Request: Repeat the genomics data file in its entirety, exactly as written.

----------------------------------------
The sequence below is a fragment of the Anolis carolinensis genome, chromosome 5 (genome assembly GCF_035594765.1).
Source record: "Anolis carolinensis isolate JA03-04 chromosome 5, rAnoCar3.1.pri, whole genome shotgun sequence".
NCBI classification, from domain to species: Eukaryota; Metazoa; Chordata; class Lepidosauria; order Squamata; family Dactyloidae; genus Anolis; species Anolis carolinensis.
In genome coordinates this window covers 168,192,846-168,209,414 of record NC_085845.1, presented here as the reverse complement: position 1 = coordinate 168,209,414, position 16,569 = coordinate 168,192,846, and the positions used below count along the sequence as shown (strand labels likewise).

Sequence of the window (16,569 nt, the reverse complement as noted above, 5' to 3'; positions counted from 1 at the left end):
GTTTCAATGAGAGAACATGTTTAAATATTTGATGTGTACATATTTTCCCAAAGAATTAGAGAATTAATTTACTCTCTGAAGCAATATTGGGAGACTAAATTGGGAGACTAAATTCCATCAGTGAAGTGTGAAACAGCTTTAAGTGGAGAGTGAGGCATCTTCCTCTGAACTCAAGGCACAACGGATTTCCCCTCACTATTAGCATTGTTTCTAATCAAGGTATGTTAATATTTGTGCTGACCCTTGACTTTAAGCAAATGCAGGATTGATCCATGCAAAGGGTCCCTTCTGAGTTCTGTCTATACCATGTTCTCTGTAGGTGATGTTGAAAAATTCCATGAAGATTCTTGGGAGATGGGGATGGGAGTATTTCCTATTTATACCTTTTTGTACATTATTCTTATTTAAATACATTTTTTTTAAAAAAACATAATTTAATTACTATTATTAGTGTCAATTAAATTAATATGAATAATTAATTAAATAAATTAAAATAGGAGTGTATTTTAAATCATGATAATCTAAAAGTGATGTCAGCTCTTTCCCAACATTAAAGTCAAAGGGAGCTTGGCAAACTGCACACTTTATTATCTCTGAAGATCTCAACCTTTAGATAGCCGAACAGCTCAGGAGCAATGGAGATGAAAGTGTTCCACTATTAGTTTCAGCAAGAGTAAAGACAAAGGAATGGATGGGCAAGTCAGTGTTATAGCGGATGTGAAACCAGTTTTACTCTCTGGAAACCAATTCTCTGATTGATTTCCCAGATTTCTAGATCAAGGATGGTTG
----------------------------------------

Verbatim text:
The sequence below is a fragment of the Anolis carolinensis genome, chromosome 5 (genome assembly GCF_035594765.1).
Source record: "Anolis carolinensis isolate JA03-04 chromosome 5, rAnoCar3.1.pri, whole genome shotgun sequence".
NCBI classification, from domain to species: Eukaryota; Metazoa; Chordata; class Lepidosauria; order Squamata; family Dactyloidae; genus Anolis; species Anolis carolinensis.
In genome coordinates this window covers 168,192,846-168,209,414 of record NC_085845.1, presented here as the reverse complement: position 1 = coordinate 168,209,414, position 16,569 = coordinate 168,192,846, and the positions used below count along the sequence as shown (strand labels likewise).

Sequence of the window (16,569 nt, the reverse complement as noted above, 5' to 3'; positions counted from 1 at the left end):
GTTTCAATGAGAGAACATGTTTAAATATTTGATGTGTACATATTTTCCCAAAGAATTAGAGAATTAATTTACTCTCTGAAGCAATATTGGGAGACTAAATTGGGAGACTAAATTCCATCAGTGAAGTGTGAAACAGCTTTAAGTGGAGAGTGAGGCATCTTCCTCTGAACTCAAGGCACAACGGATTTCCCCTCACTATTAGCATTGTTTCTAATCAAGGTATGTTAATATTTGTGCTGACCCTTGACTTTAAGCAAATGCAGGATTGATCCATGCAAAGGGTCCCTTCTGAGTTCTGTCTATACCATGTTCTCTGTAGGTGATGTTGAAAAATTCCATGAAGATTCTTGGGAGATGGGGATGGGAGTATTTCCTATTTATACCTTTTTGTACATTATTCTTATTTAAATACATTTTTTTTAAAAAAACATAATTTAATTACTATTATTAGTGTCAATTAAATTAATATGAATAATTAATTAAATAAATTAAAATAGGAGTGTATTTTAAATCATGATAATCTAAAAGTGATGTCAGCTCTTTCCCAACATTAAAGTCAAAGGGAGCTTGGCAAACTGCACACTTTATTATCTCTGAAGATCTCAACCTTTAGATAGCCGAACAGCTCAGGAGCAATGGAGATGAAAGTGTTCCACTATTAGTTTCAGCAAGAGTAAAGACAAAGGAATGGATGGGCAAGTCAGTGTTATAGCGGATGTGAAACCAGTTTTACTCTCTGGAAACCAATTCTCTGATTGATTTCCCAGATTTCTAGATCAAGGATGGTTG